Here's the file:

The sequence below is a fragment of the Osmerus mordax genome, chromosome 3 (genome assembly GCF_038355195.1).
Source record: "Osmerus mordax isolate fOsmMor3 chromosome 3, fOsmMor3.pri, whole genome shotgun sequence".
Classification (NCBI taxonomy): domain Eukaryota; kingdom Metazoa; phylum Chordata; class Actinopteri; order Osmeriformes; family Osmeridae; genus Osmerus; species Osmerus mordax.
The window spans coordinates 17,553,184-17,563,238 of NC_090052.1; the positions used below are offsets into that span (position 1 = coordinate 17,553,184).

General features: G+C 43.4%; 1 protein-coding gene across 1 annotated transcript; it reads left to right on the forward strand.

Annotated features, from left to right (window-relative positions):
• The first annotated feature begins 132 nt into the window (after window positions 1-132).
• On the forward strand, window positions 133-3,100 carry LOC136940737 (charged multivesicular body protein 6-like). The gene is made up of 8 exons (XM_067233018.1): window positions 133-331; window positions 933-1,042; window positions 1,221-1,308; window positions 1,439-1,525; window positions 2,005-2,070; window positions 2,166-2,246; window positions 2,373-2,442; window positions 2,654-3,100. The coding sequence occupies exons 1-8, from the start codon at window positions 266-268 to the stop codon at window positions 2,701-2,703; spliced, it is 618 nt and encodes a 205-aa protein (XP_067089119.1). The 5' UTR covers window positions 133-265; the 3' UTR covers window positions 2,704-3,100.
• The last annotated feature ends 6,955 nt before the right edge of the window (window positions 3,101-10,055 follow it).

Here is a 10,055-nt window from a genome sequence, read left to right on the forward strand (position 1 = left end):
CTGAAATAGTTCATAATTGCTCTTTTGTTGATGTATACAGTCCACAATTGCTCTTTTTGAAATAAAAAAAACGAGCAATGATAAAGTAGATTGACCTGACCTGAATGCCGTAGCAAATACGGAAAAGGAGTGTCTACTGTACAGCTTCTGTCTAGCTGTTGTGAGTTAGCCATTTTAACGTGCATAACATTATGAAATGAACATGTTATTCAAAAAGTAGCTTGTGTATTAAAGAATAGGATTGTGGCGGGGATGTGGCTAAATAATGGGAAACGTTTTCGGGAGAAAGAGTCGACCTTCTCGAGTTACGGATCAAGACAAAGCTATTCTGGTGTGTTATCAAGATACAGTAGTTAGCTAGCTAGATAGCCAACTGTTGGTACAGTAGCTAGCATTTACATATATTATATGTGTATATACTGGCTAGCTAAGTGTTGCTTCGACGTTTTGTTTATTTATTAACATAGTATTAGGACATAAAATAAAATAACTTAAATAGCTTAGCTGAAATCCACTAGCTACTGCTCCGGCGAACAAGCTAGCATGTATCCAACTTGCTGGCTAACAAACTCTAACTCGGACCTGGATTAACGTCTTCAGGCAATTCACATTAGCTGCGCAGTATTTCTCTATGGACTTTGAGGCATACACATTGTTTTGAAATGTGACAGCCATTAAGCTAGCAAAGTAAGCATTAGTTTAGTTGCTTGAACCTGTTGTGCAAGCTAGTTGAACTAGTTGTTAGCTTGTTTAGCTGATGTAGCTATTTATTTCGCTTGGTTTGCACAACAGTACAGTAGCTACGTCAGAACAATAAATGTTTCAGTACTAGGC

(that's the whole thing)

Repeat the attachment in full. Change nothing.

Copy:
The sequence below is a fragment of the Osmerus mordax genome, chromosome 3 (genome assembly GCF_038355195.1).
Source record: "Osmerus mordax isolate fOsmMor3 chromosome 3, fOsmMor3.pri, whole genome shotgun sequence".
Classification (NCBI taxonomy): domain Eukaryota; kingdom Metazoa; phylum Chordata; class Actinopteri; order Osmeriformes; family Osmeridae; genus Osmerus; species Osmerus mordax.
The window spans coordinates 17,553,184-17,563,238 of NC_090052.1; the positions used below are offsets into that span (position 1 = coordinate 17,553,184).

General features: G+C 43.4%; 1 protein-coding gene across 1 annotated transcript; it reads left to right on the forward strand.

Annotated features, from left to right (window-relative positions):
• The first annotated feature begins 132 nt into the window (after window positions 1-132).
• On the forward strand, window positions 133-3,100 carry LOC136940737 (charged multivesicular body protein 6-like). The gene is made up of 8 exons (XM_067233018.1): window positions 133-331; window positions 933-1,042; window positions 1,221-1,308; window positions 1,439-1,525; window positions 2,005-2,070; window positions 2,166-2,246; window positions 2,373-2,442; window positions 2,654-3,100. The coding sequence occupies exons 1-8, from the start codon at window positions 266-268 to the stop codon at window positions 2,701-2,703; spliced, it is 618 nt and encodes a 205-aa protein (XP_067089119.1). The 5' UTR covers window positions 133-265; the 3' UTR covers window positions 2,704-3,100.
• The last annotated feature ends 6,955 nt before the right edge of the window (window positions 3,101-10,055 follow it).

Here is a 10,055-nt window from a genome sequence, read left to right on the forward strand (position 1 = left end):
CTGAAATAGTTCATAATTGCTCTTTTGTTGATGTATACAGTCCACAATTGCTCTTTTTGAAATAAAAAAAACGAGCAATGATAAAGTAGATTGACCTGACCTGAATGCCGTAGCAAATACGGAAAAGGAGTGTCTACTGTACAGCTTCTGTCTAGCTGTTGTGAGTTAGCCATTTTAACGTGCATAACATTATGAAATGAACATGTTATTCAAAAAGTAGCTTGTGTATTAAAGAATAGGATTGTGGCGGGGATGTGGCTAAATAATGGGAAACGTTTTCGGGAGAAAGAGTCGACCTTCTCGAGTTACGGATCAAGACAAAGCTATTCTGGTGTGTTATCAAGATACAGTAGTTAGCTAGCTAGATAGCCAACTGTTGGTACAGTAGCTAGCATTTACATATATTATATGTGTATATACTGGCTAGCTAAGTGTTGCTTCGACGTTTTGTTTATTTATTAACATAGTATTAGGACATAAAATAAAATAACTTAAATAGCTTAGCTGAAATCCACTAGCTACTGCTCCGGCGAACAAGCTAGCATGTATCCAACTTGCTGGCTAACAAACTCTAACTCGGACCTGGATTAACGTCTTCAGGCAATTCACATTAGCTGCGCAGTATTTCTCTATGGACTTTGAGGCATACACATTGTTTTGAAATGTGACAGCCATTAAGCTAGCAAAGTAAGCATTAGTTTAGTTGCTTGAACCTGTTGTGCAAGCTAGTTGAACTAGTTGTTAGCTTGTTTAGCTGATGTAGCTATTTATTTCGCTTGGTTTGCACAACAGTACAGTAGCTACGTCAGAACAATAAATGTTTCAGTACTAGGC